"My dad had a lot of Roger Miller and Tammy Wynette and all that kind of stuff," Miller says. "I just remember the word ‘Countrypolitan.' I used to have some of those old Nashville Country Music Songbooks, and I found an old stack of used ones. I remember reading about the countrypolitan sound and how it was a polished up version of the Nashville sound, but geared towards crossing over into pop and the pop charts."
The group seems to have struck gold with this latest project, with quite a number of interesting covers to say the least. Whether it's The Kinks, The Who, T-Rex or Creedence Clearwater Revival, Southern Culture On The Skids have made each of these songs their own. It wasn't as easy as Miller initially thought a covers album would be.
"I won't say hard. It was fun, but it was hard to put our own spin on a lot of stuff," Miller says. "I thought it would be a really fast, quick project. I thought, ‘Well, this will be a lot of fun. My wife and I just had a baby. We couldn't do much like get on the road and stuff.' So, we started this project thinking it will be a quick little thing, and we'll have our record out."
"But it ended up…to really kind of make the songs our own or do them the way that we wanted to do them, it's a lot of trial and error actually. A lot of rehearsing and just figuring out what works with what and how we were going to approach a lot of these songs. So, it took a lot longer than I thought actually. It took about the same length of time as it would to do an album of originals."
Perhaps the hardest part of the process was picking what songs would end up on "Countrypolitan Favorites." "We had a bunch of songs," Miller recalls. "We were trying to figure out a theme on the whole thing. Our first one was if you got to go-go, then go country. We were going to do a bunch of country tunes kind of like a twist record, which we kind of ended up doing anyway. But when it came down to it, we didn't have enough that were exactly like that. So we decided countrypolitan. You could get away with more basically. You could say it was country. You could say it was blues because that's metropolitan, kind of urban. It just sounded good."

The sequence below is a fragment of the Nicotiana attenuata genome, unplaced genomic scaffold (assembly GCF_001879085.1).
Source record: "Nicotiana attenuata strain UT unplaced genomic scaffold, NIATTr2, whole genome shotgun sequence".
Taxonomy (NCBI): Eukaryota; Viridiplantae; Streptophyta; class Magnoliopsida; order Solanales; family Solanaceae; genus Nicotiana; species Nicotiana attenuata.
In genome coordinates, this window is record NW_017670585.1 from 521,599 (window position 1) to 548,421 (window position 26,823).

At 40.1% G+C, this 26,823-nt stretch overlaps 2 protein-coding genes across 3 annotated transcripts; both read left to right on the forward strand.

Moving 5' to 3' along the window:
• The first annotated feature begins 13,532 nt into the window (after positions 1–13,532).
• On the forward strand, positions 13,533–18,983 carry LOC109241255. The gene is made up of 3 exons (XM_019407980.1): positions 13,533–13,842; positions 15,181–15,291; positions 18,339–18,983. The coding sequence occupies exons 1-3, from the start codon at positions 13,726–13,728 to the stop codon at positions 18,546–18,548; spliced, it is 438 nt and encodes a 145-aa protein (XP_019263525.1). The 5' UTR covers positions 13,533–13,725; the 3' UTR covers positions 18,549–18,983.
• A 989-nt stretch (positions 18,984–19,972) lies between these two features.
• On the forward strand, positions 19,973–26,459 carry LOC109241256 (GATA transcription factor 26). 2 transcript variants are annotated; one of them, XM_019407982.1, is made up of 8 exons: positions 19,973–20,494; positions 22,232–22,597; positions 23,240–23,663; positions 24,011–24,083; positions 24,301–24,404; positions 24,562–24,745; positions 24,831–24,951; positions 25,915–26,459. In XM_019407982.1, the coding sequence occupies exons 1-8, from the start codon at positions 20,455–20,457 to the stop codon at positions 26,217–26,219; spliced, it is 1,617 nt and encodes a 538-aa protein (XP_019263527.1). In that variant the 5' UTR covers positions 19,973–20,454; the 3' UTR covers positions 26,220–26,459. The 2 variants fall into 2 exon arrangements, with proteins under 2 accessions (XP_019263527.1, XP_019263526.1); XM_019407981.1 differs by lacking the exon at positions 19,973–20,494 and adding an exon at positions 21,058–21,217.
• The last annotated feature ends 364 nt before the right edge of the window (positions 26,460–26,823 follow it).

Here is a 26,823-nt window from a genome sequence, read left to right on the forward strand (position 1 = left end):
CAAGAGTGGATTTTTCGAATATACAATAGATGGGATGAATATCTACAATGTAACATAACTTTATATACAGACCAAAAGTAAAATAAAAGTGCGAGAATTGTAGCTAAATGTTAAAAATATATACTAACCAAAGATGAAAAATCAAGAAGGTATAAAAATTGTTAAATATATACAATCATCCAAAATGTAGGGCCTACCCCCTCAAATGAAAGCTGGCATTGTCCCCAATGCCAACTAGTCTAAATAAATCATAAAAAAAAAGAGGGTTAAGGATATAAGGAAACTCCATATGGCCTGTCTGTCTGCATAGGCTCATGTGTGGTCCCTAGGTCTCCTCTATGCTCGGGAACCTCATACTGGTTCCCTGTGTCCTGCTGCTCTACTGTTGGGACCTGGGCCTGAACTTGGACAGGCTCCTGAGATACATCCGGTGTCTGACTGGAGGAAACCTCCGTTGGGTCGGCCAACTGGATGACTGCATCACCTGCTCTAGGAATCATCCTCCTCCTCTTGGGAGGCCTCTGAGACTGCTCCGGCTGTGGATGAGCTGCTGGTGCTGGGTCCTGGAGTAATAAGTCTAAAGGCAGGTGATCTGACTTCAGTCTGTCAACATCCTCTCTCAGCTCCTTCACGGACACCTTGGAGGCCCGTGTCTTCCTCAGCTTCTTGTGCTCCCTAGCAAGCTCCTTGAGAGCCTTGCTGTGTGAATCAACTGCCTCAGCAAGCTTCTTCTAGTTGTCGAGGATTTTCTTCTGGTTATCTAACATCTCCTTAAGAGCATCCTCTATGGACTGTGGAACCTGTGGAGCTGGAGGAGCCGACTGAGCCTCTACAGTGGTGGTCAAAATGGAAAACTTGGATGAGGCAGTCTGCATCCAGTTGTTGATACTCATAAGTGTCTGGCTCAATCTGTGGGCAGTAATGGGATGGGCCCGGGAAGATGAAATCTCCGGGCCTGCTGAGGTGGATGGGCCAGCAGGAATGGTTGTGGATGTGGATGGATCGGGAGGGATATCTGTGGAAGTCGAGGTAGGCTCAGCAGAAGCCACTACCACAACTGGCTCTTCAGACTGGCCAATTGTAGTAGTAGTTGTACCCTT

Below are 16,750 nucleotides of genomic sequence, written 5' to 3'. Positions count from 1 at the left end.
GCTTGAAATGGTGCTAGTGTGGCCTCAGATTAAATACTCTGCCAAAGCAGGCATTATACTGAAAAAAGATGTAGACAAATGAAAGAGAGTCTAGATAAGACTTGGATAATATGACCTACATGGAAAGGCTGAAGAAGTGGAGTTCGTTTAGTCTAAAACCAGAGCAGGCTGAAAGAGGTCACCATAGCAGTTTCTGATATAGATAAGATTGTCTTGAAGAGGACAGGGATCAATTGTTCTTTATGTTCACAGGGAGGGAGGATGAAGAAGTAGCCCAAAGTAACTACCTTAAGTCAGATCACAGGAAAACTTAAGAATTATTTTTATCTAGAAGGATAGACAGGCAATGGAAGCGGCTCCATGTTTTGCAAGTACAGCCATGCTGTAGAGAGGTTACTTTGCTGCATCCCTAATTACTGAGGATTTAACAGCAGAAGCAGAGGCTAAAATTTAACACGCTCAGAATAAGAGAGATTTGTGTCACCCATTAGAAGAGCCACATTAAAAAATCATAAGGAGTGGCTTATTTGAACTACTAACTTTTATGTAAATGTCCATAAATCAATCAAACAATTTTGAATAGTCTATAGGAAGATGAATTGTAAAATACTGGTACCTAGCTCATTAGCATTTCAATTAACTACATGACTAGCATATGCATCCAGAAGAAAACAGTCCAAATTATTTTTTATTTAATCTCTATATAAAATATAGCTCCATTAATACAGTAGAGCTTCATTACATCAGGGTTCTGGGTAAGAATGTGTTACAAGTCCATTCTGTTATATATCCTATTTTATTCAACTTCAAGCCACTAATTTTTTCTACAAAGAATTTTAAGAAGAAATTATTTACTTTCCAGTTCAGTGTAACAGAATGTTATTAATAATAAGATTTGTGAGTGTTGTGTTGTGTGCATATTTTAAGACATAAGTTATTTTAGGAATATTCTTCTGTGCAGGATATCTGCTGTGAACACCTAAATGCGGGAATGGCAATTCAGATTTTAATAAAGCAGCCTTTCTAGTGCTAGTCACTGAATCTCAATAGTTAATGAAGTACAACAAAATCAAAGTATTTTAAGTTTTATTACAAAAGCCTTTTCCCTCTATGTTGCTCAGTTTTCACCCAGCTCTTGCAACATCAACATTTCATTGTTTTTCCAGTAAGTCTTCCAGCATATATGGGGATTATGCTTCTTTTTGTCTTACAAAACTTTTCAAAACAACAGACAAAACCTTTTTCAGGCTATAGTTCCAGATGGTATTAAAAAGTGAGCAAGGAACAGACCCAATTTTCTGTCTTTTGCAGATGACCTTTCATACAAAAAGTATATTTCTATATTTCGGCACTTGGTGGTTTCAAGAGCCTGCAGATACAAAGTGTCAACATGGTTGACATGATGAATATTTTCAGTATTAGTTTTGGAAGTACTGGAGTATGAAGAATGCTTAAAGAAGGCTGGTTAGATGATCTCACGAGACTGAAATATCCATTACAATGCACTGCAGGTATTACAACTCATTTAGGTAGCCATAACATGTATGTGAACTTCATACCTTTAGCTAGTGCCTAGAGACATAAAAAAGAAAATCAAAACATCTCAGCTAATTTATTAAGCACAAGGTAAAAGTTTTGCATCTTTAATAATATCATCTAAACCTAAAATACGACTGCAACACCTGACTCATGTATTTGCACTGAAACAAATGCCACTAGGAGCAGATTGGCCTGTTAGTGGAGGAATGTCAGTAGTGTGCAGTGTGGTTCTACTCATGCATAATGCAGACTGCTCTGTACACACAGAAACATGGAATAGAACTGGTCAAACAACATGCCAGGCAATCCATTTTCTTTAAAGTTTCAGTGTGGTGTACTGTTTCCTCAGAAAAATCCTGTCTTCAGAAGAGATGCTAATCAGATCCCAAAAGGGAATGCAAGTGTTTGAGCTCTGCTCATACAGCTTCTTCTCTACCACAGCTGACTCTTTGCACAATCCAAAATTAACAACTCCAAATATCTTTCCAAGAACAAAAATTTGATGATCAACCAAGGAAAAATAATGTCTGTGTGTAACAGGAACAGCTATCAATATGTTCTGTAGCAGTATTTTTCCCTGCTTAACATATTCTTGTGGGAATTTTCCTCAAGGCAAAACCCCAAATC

The album contains a number of songs that the group has performed during their live shows over the years, including "Muswell Hillbilly," "Fight Fire," Don Gibson's "Oh Lonesome Me" and Wanda Jackson's "Funnel Of Love." Miller says this album needed more of a raw, live or edgy feeling, something not found on the band's previous studio release. But the highlight of the album is saved for last, when the band churns out a rousing version of The Who's "Happy Jack."
"I always thought that would make a great bluegrass song," Miller says. "I just kept hearing that riff on a banjo, I just thought that that's hilarious. And it was really funny. My son's name is actually Jack, and he laughs on the track. So I thought that was a sentimental favorite. That was one of the first singles I ever bought. I bought it at a Quiky Mart in Henderson, N.C. when I was like 11 years old. I still have the single."
Another track the trio tackled was The Kinks' "Muswell Hillbilly," a song Miller says seemed appropriate for the group. "I just thought it was a great song," he says. "Just some of those lines like ‘A Muswell Hillbilly boy, you can move me, you can try to bend me and shake me, but you can't change me.' I just thought that could almost be the theme song for our band."
Fans of the group will also notice that Mary Huff has many tracks to shine on, taking lead vocal duties for quite a few tracks. "It was easier to get Mary to sing some songs because I write songs for her, but a lot of the time, she doesn't like them," Miller says. "So, it was easier to get Mary on board to sing some songs which I wanted to do for a long time. So, I could tempt her with ‘Rose Garden,' which she loves or ‘Funnel Of Love,' which she loves."
"And there are some surprises, like her singing lead vocal on ‘Tombstone Shadow' and double-tracking it," he adds. "Then we ended up with some bluegrass, close harmonies on parts of that song. I thought it was really cool. We're singing a lot of duets on this record. I think that's a big country influence, like on ‘Life's A Gas,' just the trading off of lines and then singing together on a lot of things."
As far as the business side or red tape of getting permission to record them, Miller says it wasn't too much of a hassle. "If you pay them money, you get their permission," Miller says with a laugh. "There were no issues, I didn't have to call Pete Townshend and say I want to cover ‘Happy Jack'. We basically just searched out the stuff on the web, actually Yep Roc had to do that. I got all the information for them, they had to cover that angle, but there were no problems."